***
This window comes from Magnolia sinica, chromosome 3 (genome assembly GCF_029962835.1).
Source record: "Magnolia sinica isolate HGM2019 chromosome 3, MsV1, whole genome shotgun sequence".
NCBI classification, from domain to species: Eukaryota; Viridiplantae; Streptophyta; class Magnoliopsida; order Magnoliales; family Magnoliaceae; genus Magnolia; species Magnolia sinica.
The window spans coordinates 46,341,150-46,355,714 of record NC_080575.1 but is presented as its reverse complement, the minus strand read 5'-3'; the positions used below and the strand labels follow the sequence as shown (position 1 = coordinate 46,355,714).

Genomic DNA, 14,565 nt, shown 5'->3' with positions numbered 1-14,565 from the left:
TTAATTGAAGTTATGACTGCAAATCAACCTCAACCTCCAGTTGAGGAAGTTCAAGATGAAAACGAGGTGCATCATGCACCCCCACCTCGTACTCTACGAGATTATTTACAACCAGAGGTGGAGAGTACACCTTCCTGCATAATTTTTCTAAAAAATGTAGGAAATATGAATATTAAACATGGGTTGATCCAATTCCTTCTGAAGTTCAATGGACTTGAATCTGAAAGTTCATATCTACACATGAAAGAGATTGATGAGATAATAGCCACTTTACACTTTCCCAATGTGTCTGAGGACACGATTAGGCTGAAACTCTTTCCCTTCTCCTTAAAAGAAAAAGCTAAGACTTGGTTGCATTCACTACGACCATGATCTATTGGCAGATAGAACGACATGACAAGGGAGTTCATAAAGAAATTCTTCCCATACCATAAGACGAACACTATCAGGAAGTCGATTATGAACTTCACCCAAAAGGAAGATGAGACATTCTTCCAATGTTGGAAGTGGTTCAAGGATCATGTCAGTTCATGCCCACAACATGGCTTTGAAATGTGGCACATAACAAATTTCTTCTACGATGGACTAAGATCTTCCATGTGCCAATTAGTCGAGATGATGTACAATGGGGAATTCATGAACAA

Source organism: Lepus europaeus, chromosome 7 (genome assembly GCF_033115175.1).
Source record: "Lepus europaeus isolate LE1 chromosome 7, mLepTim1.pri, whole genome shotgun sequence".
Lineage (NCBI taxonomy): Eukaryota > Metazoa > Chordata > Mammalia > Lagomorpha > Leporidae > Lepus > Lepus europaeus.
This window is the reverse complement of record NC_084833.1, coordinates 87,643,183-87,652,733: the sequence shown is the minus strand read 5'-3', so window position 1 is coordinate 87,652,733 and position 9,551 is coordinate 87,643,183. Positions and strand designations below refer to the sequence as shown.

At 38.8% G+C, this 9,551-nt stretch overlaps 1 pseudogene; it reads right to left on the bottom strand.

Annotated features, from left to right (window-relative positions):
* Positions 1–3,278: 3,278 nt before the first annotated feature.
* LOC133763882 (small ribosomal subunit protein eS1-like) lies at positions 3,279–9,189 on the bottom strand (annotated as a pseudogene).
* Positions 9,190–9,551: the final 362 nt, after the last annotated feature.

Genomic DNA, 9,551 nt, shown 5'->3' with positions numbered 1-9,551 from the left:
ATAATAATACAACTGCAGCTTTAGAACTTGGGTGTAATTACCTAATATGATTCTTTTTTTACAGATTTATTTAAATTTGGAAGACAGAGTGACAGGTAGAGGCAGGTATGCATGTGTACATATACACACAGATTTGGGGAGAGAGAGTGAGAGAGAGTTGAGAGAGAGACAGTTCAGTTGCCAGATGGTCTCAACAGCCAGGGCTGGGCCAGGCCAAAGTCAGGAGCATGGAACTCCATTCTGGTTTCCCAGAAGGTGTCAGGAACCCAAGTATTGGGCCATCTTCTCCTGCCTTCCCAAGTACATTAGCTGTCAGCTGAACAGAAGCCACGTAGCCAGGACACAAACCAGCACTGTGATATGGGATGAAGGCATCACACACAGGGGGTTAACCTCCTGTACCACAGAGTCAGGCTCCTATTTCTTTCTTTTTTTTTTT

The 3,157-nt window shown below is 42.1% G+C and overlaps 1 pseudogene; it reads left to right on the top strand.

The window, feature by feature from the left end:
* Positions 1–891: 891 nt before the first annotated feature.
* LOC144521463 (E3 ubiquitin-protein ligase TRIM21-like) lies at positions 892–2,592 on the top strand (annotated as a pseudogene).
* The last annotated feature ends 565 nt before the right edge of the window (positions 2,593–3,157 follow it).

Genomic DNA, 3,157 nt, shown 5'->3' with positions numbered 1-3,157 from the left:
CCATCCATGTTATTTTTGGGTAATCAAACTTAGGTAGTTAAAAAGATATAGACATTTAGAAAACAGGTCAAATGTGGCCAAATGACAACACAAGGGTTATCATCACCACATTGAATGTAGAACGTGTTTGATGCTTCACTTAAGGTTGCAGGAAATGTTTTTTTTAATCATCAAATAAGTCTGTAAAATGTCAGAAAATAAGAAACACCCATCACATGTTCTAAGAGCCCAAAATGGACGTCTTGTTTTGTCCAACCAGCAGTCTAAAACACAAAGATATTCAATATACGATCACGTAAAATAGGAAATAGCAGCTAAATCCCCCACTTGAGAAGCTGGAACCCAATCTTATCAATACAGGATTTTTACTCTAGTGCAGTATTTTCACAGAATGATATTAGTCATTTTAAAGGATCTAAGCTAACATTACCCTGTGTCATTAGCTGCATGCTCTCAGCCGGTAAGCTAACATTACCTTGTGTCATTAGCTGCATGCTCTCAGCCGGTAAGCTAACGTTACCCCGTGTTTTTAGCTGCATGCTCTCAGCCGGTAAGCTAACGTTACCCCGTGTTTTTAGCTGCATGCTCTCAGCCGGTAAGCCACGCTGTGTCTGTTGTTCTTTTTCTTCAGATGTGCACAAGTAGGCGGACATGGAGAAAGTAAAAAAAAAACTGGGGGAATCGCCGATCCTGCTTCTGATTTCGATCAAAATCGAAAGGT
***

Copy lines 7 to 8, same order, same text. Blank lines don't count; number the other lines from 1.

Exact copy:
Source organism: Lepus europaeus, chromosome 7 (genome assembly GCF_033115175.1).
Source record: "Lepus europaeus isolate LE1 chromosome 7, mLepTim1.pri, whole genome shotgun sequence".